In July 1996, the New York Observer reported that Espada did not live in the district when he ran for office and since he had been elected to the state legislature, in violation of New York State residency laws.[12] He had moved to a house overlooking the Long Island Sound, "located on a cul-de-sac in a lushly green and exclusive neighborhood, only 16 miles from the South Bronx," in Mamaroneck, in Westchester County, the year before he ran for the State Senate, in 1991, according to Westchester County real estate records, reported the Manhattan-based weekly. When a reporter visited the house listed as the address for a car leased by the Medicaid-funded Comprehensive Community Development Corporation for the use of his wife, Connie, "Mr. Espada could be found lounging by the pool, dressed in a white tank-top and baby-blue shorts with a matching baseball cap."[citation needed]

Also in 1996, Espada was indicted for using $70,000 from a city-financed HMO to fund his unsuccessful reelection campaign.[13]

When Espada's son, Pedro Gautier Espada, was elected to the New York State Assembly in 1996, the two became the first father and son in the New York State Legislature to represent different districts in the Bronx.[5]

In the 1996 primary, the Bronx Democratic Party ran a candidate against Espada and successfully challenged his petitions in court.[14] Espada ran on the Liberal Party line, and lost to David Rosado, 78% to 21%[15] In their 2000 rematch, Espada wrested the Democratic nomination from Rosado, who was forced to defend his seat in the Senate on the Liberal and Working Families Party lines. Espada, having the Democratic line, won the election handily.[16]

In 2000, Espada was acquitted on charges of using $200,000 from a Soundview Health Management Organization to pay off campaign debts from 1996. He was found not guilty by arguing that the HMO was allowed to do as it wished with federal money. Four employees were found guilty of using taxpayer funds to help the campaigns of Espada and his son.[17]

In 2001, Espada ran for Bronx Borough President, but was defeated by Adolfo Carrion Jr. in the Democratic primary election. Carrion received 48,913 votes, Espada received 44,124 votes, and June Margolin Eislan received 26,815 votes.[18]

The State of New York pulled funding for some of Espada's nonprofits in 2002 due to "administrative deficiencies and apparent misuse of funds."[19]

In 2002, Espada was defeated in a Democratic primary for his Senate seat. Incumbent City Councilmember Ruben Diaz, Sr. won that primary by 97 votes. Espada sought a new primary in court, but was denied.[20] He then ran unsuccessfully for his old seat on the Republican and Independence lines while remaining registered as a Democrat.[21]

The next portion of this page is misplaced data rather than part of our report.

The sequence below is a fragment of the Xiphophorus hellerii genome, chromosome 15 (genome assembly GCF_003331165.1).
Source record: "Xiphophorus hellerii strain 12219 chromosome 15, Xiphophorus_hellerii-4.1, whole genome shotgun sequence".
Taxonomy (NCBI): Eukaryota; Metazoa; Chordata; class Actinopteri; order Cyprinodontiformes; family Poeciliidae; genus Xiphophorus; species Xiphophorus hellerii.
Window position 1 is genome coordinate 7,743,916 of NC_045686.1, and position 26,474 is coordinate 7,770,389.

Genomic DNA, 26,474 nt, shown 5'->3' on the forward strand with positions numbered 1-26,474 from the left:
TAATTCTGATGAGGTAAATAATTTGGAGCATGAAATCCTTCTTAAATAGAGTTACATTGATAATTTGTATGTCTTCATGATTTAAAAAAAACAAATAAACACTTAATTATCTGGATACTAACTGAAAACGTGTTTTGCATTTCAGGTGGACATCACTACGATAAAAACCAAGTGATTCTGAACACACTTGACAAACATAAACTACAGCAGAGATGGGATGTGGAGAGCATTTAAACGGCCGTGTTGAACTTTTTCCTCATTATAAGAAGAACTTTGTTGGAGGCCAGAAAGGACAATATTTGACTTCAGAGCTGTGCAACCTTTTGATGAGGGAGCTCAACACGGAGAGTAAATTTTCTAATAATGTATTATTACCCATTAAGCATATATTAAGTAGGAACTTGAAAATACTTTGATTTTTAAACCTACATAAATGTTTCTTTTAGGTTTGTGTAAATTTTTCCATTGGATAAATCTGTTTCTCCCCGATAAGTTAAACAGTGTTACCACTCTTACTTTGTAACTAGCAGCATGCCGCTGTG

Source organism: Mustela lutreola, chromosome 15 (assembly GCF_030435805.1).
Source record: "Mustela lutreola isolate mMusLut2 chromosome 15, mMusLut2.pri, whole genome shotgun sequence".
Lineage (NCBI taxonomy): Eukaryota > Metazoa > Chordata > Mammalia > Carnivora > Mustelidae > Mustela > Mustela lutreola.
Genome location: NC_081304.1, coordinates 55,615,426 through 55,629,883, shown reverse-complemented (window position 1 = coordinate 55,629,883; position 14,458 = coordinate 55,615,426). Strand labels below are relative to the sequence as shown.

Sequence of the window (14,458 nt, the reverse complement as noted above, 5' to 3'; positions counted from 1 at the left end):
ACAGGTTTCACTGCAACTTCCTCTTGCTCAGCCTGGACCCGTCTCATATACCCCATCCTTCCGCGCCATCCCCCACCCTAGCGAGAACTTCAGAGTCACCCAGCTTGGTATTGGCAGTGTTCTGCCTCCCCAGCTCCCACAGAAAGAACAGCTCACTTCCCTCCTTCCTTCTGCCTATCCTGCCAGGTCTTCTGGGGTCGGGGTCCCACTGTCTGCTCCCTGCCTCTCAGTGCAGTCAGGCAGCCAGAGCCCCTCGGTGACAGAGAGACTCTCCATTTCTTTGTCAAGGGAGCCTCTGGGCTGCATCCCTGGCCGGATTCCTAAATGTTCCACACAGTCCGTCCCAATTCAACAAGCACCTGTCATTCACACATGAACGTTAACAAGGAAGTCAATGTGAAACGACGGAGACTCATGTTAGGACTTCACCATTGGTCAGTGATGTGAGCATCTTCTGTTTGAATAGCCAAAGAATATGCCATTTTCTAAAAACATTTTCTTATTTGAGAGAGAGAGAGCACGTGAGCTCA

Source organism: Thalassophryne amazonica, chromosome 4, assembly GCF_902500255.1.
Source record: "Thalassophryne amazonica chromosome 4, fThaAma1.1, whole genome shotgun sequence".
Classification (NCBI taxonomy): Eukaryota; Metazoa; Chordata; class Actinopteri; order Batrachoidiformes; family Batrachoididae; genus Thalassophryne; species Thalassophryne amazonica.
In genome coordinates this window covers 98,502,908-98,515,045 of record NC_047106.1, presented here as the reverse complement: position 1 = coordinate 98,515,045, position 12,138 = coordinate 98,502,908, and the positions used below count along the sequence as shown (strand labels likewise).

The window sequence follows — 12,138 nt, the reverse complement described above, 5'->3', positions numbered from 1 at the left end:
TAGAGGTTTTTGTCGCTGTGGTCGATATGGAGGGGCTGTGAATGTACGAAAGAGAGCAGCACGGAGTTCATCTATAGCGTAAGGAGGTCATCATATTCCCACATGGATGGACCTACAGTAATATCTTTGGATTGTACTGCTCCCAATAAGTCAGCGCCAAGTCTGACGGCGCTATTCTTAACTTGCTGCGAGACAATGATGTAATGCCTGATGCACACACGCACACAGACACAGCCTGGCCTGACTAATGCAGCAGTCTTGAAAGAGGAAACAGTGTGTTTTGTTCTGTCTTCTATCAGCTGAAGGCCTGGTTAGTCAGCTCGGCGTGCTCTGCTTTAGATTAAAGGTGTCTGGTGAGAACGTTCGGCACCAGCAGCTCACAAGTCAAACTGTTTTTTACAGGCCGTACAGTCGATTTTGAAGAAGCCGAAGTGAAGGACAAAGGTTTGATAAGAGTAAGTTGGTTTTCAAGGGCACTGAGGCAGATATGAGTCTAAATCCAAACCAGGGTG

Espada was elected to the Senate in 2008 for a seat in the 33rd District, succeeding Efrain Gonzalez. The 33rd District is in the Northwest Bronx, including the neighborhoods of Bedford Park, Fordham, Norwood, and Kingsbridge Heights. At that time, he owed in excess of $60,000 in fines to the New York City Campaign Finance Board related to races as far back as his 2001 run for Bronx Borough President. The campaign for his 2008 State Senate run had not registered with the New York State Board of Elections and fines were assessed against Espada's 2000 Senate campaign for required reports that had not been filed. Espada acknowledged that mistakes had been made but insisted that some of the accusations were unfair.[22]

Espada voted in favor of same-sex marriage legislation on December 2, 2009, but the bill was defeated.[23]

June 2009 leadership crisis

Espada speaking with Dean Skelos during the Senate leadership crisis.
Espada speaking with Dean Skelos during the Senate leadership crisis.

Though there were 32 Democrats and 30 Republicans in the Senate, on June 8, 2009, Espada and Hiram Monserrate (D-Queens) were part of what was described by the Associated Press as a "parliamentary coup" and voted with the 30 Republican members to install Senator Dean Skelos (R-Nassau) as the new majority leader of the Senate, replacing Senator Malcolm Smith (D-Queens).[24][25] In a press release posted to his Senate web page, Espada emphasized that "I remain a staunch, reform Democrat. I have not switched parties," and that his actions were intended to help end the "gridlock, paralysis, secretiveness, threats and partisan politics" that the Senate had experienced in the previous months and that he was not part of "a power grab or a coup" but was working to build a coalition to serve the needs of all New Yorkers with open and transparent government.[26] However, when pressed by Wayne Barrett on June 11, 2009, as to whether he felt allegiance to the Democratic party, the Senator claimed he owed nothing to a political party that spent "hundreds of thousands" to defeat his past elections.[27]